Outside Economics

China, Currency and the World Market

Posted by Wendell Brock, MBA, ChFC on Fri, Oct 23, 2015

International trade in the world market is conducted around the world using the U.S. dollar as the reserve currency. Trade is critical to nearly all countries the world over. Here in the U.S. there are some products that we produce far more than we can consume and we have to sell our goods overseas. It is the same for other countries; China as a manufacturing center, produces anything they want to in any amount. The main ingredient in manufacturing is labor and they have a lot of very cheap labor; therefore, they need to export their goods and U.S. is their biggest customer.

As countries produce and market their goods, the natural tendency is for their currency to appreciate, making the products they produce more expensive for other countries to buy. Small increases can produce stable growth, large increases can setup a financial bubble.

Since the financial crash in 2007 the yuan appreciated, in real trade-weighted terms a whopping 40% through May 2015. This partly reflected nominal appreciation against the U.S. dollar, with effective appreciation against the euro, yen, Korean won, and other currencies.[i] During this time period the U.S. dollar gained strength mostly because we were the best option compared to the other world currencies.

China’s biggest drop in its currency valuation in over 20 years occurred last month due to export concerns and China’s economic growth. The decline of foreign reserves illustrates the cost to China as it tries to prop its economy and alleviate the outflow of capital from the country, which has now threatened the nation’s economic position. The shrinkage in foreign reserves means less money flowing into China’s financial system. Many economists believe that it is inevitable China will see continuous capital outflows and continued depreciation of its currency in the ensuing months.Chinas-Drop-In-Tsys

Federal Reserve data released in September showed that China started to liquidate U.S. government Treasuries as early as July. During the same period, several nations maintained their holdings in U.S. Treasuries. China actively reduced its position in Treasuries by over 2.5 percent in less than one month, amounting to a $30 billion reduction. China has been and continues to be the single largest foreign holder of U.S. government Treasuries worldwide, amounting to nearly $1.25 trillion in value. U.S. Treasuries are the single most liquid securities held by foreign entities worldwide.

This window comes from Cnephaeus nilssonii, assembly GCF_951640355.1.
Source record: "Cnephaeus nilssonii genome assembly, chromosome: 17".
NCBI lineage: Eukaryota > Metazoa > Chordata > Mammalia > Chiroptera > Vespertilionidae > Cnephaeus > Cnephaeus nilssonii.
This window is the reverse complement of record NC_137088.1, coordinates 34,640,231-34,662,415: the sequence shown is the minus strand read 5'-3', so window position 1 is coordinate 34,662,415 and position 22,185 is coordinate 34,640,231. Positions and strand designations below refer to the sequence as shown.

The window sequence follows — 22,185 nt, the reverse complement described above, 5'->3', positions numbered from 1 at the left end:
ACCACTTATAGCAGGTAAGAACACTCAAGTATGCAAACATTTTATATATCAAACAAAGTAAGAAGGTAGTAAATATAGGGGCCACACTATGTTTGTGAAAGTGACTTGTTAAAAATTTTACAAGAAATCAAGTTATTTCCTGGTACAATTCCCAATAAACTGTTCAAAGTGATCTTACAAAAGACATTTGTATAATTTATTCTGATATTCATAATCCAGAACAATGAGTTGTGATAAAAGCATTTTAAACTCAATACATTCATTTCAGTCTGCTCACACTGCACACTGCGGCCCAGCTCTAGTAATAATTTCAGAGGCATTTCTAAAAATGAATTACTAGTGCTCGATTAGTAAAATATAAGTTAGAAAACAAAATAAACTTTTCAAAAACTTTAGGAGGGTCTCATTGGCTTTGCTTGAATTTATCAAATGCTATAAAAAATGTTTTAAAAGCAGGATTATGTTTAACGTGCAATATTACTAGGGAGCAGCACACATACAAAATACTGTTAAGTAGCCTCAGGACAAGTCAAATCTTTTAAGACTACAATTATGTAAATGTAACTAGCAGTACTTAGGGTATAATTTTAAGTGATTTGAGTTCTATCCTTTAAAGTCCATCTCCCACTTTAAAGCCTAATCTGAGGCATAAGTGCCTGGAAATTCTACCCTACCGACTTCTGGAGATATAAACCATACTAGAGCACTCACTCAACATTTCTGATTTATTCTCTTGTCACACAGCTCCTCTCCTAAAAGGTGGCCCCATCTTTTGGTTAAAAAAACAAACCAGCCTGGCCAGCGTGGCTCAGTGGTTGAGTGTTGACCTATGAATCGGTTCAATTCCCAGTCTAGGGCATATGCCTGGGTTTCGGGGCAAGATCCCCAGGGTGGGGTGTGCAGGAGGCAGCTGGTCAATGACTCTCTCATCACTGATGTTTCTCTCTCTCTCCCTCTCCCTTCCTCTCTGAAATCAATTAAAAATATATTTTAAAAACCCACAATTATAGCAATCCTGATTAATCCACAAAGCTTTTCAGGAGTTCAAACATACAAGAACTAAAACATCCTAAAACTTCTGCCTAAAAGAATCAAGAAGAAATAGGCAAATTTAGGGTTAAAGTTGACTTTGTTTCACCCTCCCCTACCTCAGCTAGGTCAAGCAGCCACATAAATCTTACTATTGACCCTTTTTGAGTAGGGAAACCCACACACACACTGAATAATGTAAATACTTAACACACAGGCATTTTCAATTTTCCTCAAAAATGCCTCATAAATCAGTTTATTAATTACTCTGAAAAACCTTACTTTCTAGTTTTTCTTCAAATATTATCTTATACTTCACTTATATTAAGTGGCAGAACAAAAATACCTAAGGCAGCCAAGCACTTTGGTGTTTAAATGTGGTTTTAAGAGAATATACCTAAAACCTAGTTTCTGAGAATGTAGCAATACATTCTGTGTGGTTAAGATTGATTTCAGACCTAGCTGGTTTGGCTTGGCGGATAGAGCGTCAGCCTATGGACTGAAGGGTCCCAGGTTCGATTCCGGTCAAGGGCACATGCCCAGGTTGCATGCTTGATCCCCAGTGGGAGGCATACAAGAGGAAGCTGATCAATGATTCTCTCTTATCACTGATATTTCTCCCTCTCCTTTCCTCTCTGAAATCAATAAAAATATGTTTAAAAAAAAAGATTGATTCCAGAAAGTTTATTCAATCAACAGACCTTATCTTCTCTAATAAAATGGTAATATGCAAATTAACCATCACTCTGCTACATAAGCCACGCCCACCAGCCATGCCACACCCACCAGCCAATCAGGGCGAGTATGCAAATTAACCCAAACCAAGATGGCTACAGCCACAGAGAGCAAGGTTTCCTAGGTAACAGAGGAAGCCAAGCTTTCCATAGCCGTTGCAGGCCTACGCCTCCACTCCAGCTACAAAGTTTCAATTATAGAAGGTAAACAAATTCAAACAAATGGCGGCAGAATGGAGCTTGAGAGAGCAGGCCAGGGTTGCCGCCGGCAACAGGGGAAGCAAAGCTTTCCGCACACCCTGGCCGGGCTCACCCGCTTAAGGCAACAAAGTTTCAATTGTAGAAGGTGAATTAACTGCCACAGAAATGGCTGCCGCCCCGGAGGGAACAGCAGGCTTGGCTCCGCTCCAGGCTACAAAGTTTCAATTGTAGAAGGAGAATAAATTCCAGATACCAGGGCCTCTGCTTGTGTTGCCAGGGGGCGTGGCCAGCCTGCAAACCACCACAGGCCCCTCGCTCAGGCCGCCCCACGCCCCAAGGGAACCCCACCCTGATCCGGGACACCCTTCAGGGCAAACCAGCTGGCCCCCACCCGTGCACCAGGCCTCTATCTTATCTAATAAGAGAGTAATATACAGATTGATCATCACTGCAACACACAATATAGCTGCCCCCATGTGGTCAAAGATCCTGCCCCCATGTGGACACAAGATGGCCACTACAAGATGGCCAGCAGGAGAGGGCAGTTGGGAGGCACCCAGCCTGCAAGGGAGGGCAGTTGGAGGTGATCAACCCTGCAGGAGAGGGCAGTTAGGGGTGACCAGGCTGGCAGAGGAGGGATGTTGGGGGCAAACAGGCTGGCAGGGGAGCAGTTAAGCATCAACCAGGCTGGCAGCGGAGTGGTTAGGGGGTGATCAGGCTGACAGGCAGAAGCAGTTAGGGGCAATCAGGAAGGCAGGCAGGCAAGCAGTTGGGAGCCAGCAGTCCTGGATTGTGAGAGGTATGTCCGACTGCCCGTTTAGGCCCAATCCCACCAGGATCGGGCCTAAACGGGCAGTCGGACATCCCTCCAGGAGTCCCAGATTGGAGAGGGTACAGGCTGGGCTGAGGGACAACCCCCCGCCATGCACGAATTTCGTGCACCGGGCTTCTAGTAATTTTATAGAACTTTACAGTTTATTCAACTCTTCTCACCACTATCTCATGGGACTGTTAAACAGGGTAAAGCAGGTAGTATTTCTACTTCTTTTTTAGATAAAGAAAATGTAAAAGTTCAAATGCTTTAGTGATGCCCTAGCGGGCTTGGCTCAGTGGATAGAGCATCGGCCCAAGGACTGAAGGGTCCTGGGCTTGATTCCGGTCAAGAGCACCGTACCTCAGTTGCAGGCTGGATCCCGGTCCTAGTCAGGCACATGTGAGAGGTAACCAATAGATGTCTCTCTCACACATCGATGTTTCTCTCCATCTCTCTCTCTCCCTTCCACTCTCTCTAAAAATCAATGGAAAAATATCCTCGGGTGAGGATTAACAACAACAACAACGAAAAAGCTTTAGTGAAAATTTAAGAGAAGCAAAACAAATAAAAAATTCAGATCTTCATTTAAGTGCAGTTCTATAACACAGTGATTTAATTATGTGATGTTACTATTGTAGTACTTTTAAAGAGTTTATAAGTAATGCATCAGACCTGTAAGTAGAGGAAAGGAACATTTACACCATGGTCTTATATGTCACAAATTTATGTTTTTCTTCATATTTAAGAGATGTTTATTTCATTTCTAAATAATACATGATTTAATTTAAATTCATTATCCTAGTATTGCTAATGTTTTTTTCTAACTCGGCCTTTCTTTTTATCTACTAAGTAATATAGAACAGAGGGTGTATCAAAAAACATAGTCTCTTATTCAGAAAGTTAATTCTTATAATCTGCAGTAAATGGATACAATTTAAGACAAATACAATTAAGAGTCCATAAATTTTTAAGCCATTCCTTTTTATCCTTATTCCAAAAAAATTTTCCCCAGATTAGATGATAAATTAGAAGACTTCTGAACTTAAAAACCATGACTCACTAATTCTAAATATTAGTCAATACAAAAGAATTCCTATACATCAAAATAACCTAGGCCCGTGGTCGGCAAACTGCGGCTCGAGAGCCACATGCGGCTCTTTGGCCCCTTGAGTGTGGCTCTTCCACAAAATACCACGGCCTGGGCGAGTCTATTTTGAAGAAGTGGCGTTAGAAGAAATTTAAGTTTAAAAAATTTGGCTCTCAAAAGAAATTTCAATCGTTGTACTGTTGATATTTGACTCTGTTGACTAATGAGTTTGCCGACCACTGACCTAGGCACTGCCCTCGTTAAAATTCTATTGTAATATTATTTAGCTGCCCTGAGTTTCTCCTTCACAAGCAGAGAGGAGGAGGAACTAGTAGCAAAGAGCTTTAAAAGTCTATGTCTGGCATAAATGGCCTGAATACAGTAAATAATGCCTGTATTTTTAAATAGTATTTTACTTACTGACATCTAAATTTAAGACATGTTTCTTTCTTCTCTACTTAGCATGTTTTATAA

One cause of volatility in our markets in part due to the actions of governments. Allowing their currency to rise and then suddenly devaluing it that can cause such volatility in our markets. Changes in currency valuation cause uncertainty in the markets and investors react by converting their investments to cash. In time, investors regain the previous confidence and put their money back in the market. Bidding it back up. China’s devaluation of their currency caused our markets to head south. This reflects two questions: 1. With China now as an economic powerhouse, how does the U.S. make room for two at the top? and 2. Think of what the rest of the world goes through when the U.S. market has a cold or our government does something unpredictable; how do we, as the U.S. population, now cope with a more unstable government? Our government stability is so very important in the world. Perhaps you may have other questions to ask? please ask in the comments below.

Economic growth is important to all countries, it is their life blood. Trading with other countries is a critical part of that growth. China is certainly a market to be watched closely, considering their size, the amount of U.S. Treasuries they own, and the products they produce. There economy now is almost the size of the United States – any day now, they will be the largest economy in the world.

[i] Is China in danger of falling into the trap that killed Japan? 10/16/2015 By Jeffrey D. Sachs

Source: Federal Reserve

To Remember:

"Bull markets are born in pessimism, grow in skkepticism, mature in optimism and die in euphoria, I don't see any signs of euphoria." Sir John Templeton


Wendell W. Brock, MBA, ChFC

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